In two weeks, I’ll be hitting the John Muir Trail, a well-known nature walk, named for California’s best-known naturalist. It’s a long trail, anywhere from 211 to 224 miles long depending on the source and how you count, that winds its way through California’s Sierra Nevada mountains.

I was supposed to undertake this adventure with a friend of mine, but he had to cancel because of work. When he let me know, I was left with two choices: call it off or continue as planned.

My FILDI in this matter is mighty, so I’m forging ahead.

The John Muir Trail

The John Muir Trail. Courtesy of the excellent OnTheTrail.org

How Long Will it Take?

First estimates had me finishing in 12 days. Ambitious, I know, but some people have done it in seven. Seven might be a tad fast for me, but I do like to keep moving along at a steady pace. But due to circumstances beyond my control (of which I suspect there will be a least a few more coming my way), I’ve got a revised estimate of 14 days. That’s roughly 16 miles a day (more if I can swing it), but mileage will vary between 12 and 20 depending on the terrain I’m crossing—shown here this John Muir Trail elevation chart (courtesy of Loc Nguyen via Flickr, CC BY-ND 2.0):

John Muir Trail Elevation Profile

Unknown Variables

Right now, I’m about 80 percent certain the trip will start as planned, but only about 50 percent sure that I will finish the entire trail as planned due to a few unknowns (in order):

  1. Trail conditions. There was a huge windstorm in California back in November, and the area around Red’s Meadow and Devil’s Postpile National Monument (about 1/4 of the way down the trail, give or take a few fractional points) is littered with fallen trees. It will almost certainly slow me down and may be impassable, given my 14-day time frame.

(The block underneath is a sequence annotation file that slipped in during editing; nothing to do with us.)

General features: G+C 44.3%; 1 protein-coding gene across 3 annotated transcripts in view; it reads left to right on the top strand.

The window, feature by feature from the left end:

2. Weather. Always a concern in the Sierras, especially this early in the season. Although we’ve had a mild winter, and the snowpack is pretty small (55% of seasonal average), there’s still plenty of snow at the upper elevations. And after the cold front that moved through last weekend, I’m not quite sure what to expect.
  3. Nutrition. I have to carry all my food for seven to eight days at a time, jammed into a bear canister. Tricky business. I also have to coordinate a food drop (meaning I have to mail a five-gallon bucket full of dehydrated food and chocolate-based goodies through the USPS) to Muir Trail Ranch, located at about half-way down the trail. The window to pull this off is closing fast, and I have to figure out my food intake needs (about calories 3,500 to 4,000 daily) very soon.*

I’ve practiced hiking the last few months in the Angeles National Forest, testing both my fitness (which I’ll rate as pretty good) and much of the gear that I’ll be using.

I’ll be writing about some of that gear and my final preparations here in the coming weeks. I hope it’s at least a little entertaining and perhaps slightly educational.

*My daughter was quick to point out that you can live for three weeks without food, so I should be okay. As long as I have water. You can only live three days without water—so she tells me.

 

Written by Tom Fassbender

An amateur hobbyist, expert generalist, and outdoor enthusiast who recently traveled around the world with his family.

Leave a Reply